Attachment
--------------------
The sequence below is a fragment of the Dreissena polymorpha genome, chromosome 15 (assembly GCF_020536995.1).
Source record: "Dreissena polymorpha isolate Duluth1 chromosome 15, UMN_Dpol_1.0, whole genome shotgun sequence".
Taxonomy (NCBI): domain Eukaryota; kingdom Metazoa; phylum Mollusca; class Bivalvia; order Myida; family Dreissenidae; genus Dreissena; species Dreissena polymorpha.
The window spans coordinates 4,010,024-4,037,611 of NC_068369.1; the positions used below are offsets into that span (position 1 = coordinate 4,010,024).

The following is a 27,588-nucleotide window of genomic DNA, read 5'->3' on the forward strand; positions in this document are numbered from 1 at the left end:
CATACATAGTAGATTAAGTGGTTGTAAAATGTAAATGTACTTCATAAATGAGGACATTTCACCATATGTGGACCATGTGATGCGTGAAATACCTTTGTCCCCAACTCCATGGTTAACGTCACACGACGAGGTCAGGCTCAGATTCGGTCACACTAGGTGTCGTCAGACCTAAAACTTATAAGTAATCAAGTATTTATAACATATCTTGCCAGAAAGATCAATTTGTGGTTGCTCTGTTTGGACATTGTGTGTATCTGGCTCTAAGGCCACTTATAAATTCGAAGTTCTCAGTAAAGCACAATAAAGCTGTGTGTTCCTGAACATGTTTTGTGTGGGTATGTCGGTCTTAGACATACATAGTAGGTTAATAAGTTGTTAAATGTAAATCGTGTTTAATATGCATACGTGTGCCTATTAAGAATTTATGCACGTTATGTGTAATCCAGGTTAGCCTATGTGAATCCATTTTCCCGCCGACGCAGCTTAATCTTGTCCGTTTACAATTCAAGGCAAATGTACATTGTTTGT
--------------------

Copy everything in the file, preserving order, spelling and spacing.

The sequence below is a fragment of the Dreissena polymorpha genome, chromosome 15 (assembly GCF_020536995.1).
Source record: "Dreissena polymorpha isolate Duluth1 chromosome 15, UMN_Dpol_1.0, whole genome shotgun sequence".
Taxonomy (NCBI): domain Eukaryota; kingdom Metazoa; phylum Mollusca; class Bivalvia; order Myida; family Dreissenidae; genus Dreissena; species Dreissena polymorpha.
The window spans coordinates 4,010,024-4,037,611 of NC_068369.1; the positions used below are offsets into that span (position 1 = coordinate 4,010,024).

The following is a 27,588-nucleotide window of genomic DNA, read 5'->3' on the forward strand; positions in this document are numbered from 1 at the left end:
CATACATAGTAGATTAAGTGGTTGTAAAATGTAAATGTACTTCATAAATGAGGACATTTCACCATATGTGGACCATGTGATGCGTGAAATACCTTTGTCCCCAACTCCATGGTTAACGTCACACGACGAGGTCAGGCTCAGATTCGGTCACACTAGGTGTCGTCAGACCTAAAACTTATAAGTAATCAAGTATTTATAACATATCTTGCCAGAAAGATCAATTTGTGGTTGCTCTGTTTGGACATTGTGTGTATCTGGCTCTAAGGCCACTTATAAATTCGAAGTTCTCAGTAAAGCACAATAAAGCTGTGTGTTCCTGAACATGTTTTGTGTGGGTATGTCGGTCTTAGACATACATAGTAGGTTAATAAGTTGTTAAATGTAAATCGTGTTTAATATGCATACGTGTGCCTATTAAGAATTTATGCACGTTATGTGTAATCCAGGTTAGCCTATGTGAATCCATTTTCCCGCCGACGCAGCTTAATCTTGTCCGTTTACAATTCAAGGCAAATGTACATTGTTTGT